After retiring from Wall Street, he and his wife Fredi moved to Santa Fe, Mexico where his older stepbrother, another Wall Street lawyer, lived. There Louis got involved with Beit Tikva, a Reform Synagogue just like the one my mother belonged to in upstate NY. For a period of years in the 1980s, my mother would mail me books with titles like “The Meaning of Reform Judaism” and articles from the ADL or AIPAC. I put up with it because she was my mother, just as she put up with my anti-Zionism. Blood is thicker than ideology.
I was puzzled by this turn of events. I can see my cousin marrying a religious woman but why in the world would he be wasting his time praising god on Saturday mornings when that time could be better spent playing golf? When I sent news about my cousin’s conversion to a high school classmate who was avoiding the reunion like me, he sent back a one word comment that summed things up: Jack Abramoff.
Abramoff had secular Jewish parents like Louis R.’s, but became an orthodox Jew in high school as a way of protesting the trend toward secularism and liberal values in American society that had been strengthened by the 1960s. Sitting in a synagogue on Saturday morning must have been a way for my cousin to affirm traditional values. If you are going to vote Republican, you might as well waste time praying to god.
Louis eventually moved to a neighborhood in West Palm Beach, Florida that likely contained many of Bernie Madoff’s victims. I don’t have a picture of my cousin but his son Andrew who was president of the Republican club at Colgate looks just like him:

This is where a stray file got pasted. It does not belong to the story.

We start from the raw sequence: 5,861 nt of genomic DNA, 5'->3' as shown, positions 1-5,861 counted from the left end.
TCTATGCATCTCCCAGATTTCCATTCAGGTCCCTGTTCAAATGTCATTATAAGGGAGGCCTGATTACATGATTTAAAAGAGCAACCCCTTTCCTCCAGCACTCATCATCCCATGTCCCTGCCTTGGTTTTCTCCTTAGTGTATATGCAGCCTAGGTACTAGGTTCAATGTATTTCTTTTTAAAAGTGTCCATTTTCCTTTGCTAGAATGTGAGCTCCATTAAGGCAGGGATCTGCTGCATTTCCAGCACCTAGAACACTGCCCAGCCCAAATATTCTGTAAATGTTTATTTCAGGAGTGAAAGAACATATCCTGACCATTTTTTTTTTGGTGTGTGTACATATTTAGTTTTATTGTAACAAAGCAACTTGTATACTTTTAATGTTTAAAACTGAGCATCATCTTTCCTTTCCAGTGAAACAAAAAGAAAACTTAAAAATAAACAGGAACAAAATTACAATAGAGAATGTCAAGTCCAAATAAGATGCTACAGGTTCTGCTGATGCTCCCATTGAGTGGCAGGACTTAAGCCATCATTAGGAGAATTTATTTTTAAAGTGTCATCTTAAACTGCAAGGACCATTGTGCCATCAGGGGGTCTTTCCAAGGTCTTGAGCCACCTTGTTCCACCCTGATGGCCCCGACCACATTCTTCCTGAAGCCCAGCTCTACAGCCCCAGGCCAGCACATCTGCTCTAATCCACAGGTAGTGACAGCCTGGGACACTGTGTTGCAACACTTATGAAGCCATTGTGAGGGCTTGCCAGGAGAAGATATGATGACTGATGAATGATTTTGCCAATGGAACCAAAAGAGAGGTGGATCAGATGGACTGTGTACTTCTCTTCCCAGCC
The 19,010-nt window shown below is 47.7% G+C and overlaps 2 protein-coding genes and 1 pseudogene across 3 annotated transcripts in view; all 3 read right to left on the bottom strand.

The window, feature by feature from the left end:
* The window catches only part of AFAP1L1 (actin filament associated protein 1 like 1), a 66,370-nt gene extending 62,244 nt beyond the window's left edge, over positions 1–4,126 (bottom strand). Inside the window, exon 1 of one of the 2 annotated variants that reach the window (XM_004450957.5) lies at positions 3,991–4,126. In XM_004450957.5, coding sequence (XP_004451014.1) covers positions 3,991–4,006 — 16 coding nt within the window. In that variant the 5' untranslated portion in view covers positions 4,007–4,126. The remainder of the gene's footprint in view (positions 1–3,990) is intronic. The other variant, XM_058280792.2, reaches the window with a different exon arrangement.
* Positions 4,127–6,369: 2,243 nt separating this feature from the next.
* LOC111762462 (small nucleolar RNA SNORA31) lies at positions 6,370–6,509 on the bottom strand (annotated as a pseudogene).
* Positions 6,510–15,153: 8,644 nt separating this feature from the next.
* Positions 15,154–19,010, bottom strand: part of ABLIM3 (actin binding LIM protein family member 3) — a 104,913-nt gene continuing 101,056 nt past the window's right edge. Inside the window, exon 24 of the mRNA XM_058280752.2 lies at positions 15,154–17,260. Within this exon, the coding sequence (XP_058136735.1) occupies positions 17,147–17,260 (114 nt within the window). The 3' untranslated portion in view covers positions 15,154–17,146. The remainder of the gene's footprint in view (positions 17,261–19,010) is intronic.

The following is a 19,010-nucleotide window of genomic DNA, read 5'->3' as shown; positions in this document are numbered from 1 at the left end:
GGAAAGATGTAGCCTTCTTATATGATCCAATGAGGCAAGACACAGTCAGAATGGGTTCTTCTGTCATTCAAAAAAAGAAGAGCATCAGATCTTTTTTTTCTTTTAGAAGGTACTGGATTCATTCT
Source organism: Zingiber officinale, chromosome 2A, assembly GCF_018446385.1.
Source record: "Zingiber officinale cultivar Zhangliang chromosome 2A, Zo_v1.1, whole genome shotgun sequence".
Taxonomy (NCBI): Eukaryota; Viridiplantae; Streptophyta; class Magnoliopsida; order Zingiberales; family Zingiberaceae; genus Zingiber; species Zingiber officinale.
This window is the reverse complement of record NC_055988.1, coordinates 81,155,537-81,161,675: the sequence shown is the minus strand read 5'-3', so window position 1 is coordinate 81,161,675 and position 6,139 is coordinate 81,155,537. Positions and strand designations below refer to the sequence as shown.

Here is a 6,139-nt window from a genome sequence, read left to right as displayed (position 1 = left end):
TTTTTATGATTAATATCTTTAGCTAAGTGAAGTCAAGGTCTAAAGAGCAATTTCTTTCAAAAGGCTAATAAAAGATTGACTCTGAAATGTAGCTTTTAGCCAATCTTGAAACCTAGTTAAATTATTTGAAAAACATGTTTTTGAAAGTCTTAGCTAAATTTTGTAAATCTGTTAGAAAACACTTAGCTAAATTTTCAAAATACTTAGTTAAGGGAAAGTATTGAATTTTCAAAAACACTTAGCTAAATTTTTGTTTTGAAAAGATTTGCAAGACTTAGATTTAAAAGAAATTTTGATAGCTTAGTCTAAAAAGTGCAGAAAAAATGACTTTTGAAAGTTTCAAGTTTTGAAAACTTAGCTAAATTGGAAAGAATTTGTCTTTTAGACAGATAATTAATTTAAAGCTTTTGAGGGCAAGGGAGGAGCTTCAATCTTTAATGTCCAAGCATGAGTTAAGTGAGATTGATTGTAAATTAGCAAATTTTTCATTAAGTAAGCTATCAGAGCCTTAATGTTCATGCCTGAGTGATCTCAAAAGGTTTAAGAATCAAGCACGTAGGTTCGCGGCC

They received the award from “The Center for Freedom and Western Civilization at Colgate University” to recognize students who “have made outstanding contributions to promoting the ideals of freedom and Western civilization.” Andrew Proyect got his for being president of the College Republicans, and David Peters for his participation in the Marine Corps Officer Candidate School while attending Colgate and his commissioning as a second lieutenant in the US Marines.
After doing my research on cousin Louis, it became obvious why he did not write back. Like me, his life was committed to a certain ideology: survival of the fittest. As America’s Jews become more and more differentiated by ideology, they will begin to lose the sense of a common ethnic identity—not to speak of a shared sense of family as in this particular instance.
I feel connected to all of these people, from my uncle Mike to my cousins Louis and Joel, who loom large in my psyche even though we are not on speaking terms. In digging through the attic of my memory that contains the detritus of my conventional childhood and my revolutionary adulthood, these personalities remained preserved in Proustian fashion. As they take on a greater definition through the miracle of the pixel and TCP/IP, just as they did a century ago with the fountain pen or the typewriter, something like permanence will be achieved. Blogging might never achieve the elevated status of “Remembrance of Things Past” but they will certainly help me sort out and make sense of the various strands of an uncommon life.